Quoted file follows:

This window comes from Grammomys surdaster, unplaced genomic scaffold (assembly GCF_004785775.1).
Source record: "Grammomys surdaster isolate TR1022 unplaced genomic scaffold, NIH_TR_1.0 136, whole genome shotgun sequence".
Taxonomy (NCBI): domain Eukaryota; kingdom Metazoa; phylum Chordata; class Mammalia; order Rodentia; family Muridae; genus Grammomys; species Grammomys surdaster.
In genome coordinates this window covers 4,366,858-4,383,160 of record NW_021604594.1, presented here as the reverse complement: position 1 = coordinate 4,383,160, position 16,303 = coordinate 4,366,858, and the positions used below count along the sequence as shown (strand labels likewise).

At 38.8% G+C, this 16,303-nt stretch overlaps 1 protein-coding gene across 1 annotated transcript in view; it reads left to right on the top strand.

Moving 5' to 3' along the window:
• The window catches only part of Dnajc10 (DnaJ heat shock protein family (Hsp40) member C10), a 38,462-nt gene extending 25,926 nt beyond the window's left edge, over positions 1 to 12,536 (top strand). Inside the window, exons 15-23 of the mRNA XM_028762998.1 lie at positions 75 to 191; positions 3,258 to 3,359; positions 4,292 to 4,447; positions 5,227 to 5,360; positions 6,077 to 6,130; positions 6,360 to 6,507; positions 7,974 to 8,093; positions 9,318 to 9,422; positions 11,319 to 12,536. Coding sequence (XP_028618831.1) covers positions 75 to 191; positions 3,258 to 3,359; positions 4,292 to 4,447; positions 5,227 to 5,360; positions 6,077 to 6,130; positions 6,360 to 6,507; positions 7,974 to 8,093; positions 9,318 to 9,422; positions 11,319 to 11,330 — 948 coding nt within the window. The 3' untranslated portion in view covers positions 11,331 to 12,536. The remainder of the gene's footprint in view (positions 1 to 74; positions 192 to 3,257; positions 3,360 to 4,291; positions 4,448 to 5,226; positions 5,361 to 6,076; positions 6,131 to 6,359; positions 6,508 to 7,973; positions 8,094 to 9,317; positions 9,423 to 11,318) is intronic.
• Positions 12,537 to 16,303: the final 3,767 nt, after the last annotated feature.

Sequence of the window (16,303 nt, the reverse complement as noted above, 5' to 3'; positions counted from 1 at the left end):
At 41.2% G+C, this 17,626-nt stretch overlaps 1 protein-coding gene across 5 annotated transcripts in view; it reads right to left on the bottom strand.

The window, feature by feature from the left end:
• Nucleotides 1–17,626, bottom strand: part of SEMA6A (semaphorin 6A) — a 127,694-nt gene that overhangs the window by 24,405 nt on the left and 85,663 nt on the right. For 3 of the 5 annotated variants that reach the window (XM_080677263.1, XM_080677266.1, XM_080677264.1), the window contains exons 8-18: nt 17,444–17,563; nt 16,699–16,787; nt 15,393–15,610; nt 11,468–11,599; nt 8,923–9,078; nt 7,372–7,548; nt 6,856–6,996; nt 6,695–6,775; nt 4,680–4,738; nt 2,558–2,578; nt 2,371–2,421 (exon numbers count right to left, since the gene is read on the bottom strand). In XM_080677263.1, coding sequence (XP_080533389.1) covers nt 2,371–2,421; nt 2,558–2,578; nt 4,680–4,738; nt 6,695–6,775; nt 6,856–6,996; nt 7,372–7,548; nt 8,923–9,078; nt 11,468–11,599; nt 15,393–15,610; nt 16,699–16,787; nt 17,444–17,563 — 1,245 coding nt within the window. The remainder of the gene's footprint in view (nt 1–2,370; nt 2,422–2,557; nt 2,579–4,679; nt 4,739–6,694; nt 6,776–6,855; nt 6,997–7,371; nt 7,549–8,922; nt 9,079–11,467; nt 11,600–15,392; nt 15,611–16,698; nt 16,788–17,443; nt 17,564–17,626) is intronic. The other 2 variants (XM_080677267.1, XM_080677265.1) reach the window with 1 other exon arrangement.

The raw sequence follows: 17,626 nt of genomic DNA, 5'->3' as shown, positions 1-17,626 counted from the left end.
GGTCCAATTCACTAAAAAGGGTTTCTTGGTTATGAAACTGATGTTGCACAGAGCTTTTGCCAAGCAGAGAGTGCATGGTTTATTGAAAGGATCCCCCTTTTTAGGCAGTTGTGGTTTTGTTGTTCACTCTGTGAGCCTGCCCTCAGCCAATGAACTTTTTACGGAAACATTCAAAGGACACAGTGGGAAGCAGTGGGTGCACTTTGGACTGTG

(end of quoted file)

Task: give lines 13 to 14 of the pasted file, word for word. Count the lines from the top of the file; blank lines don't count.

The raw sequence follows: 17,626 nt of genomic DNA, 5'->3' as shown, positions 1-17,626 counted from the left end.
GGTCCAATTCACTAAAAAGGGTTTCTTGGTTATGAAACTGATGTTGCACAGAGCTTTTGCCAAGCAGAGAGTGCATGGTTTATTGAAAGGATCCCCCTTTTTAGGCAGTTGTGGTTTTGTTGTTCACTCTGTGAGCCTGCCCTCAGCCAATGAACTTTTTACGGAAACATTCAAAGGACACAGTGGGAAGCAGTGGGTGCACTTTGGACTGTG